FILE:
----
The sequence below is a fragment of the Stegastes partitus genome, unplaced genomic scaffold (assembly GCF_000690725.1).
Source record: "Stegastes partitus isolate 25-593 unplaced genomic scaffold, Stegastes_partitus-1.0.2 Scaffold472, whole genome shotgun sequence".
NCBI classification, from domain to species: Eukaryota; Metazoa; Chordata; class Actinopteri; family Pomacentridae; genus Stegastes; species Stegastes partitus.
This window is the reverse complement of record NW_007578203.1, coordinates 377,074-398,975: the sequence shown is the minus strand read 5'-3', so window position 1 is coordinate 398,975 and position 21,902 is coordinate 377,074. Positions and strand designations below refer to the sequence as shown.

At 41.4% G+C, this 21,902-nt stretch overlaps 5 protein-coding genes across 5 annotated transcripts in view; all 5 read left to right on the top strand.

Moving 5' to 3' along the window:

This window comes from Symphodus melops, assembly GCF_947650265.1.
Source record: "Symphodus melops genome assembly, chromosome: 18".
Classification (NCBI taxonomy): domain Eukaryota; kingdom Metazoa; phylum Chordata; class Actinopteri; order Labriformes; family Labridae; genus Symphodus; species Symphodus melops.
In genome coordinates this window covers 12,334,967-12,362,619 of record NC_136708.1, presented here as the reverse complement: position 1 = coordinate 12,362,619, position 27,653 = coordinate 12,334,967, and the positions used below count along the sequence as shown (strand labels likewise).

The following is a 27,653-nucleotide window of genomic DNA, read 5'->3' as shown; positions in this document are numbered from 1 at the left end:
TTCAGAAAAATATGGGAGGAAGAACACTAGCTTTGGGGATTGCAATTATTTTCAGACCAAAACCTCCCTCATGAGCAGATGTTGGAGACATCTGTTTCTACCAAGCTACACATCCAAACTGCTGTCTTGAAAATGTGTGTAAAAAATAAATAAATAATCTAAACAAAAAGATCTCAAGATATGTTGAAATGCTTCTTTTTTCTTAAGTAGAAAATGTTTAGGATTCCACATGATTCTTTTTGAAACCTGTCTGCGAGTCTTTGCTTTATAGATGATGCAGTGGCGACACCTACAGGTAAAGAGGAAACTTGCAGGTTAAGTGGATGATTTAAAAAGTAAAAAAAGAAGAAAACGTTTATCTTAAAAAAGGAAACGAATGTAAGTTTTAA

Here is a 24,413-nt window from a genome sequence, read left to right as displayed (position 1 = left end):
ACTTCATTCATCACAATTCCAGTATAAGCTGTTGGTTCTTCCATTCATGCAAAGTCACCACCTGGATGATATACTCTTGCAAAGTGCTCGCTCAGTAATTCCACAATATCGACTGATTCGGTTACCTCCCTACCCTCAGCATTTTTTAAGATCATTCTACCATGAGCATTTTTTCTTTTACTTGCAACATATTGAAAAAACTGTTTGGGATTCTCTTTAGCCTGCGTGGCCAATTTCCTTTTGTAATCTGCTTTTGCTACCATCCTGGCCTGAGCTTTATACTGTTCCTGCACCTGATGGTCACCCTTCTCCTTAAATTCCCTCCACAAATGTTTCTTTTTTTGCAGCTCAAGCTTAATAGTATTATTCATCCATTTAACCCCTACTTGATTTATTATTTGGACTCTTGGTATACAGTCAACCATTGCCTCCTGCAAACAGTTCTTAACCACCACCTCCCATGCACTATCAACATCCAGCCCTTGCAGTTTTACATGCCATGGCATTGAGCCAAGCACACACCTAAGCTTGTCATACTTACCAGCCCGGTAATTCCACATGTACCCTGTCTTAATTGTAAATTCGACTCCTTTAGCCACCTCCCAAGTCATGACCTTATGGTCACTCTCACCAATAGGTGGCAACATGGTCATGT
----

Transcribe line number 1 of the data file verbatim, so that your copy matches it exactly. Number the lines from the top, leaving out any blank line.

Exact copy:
The sequence below is a fragment of the Stegastes partitus genome, unplaced genomic scaffold (assembly GCF_000690725.1).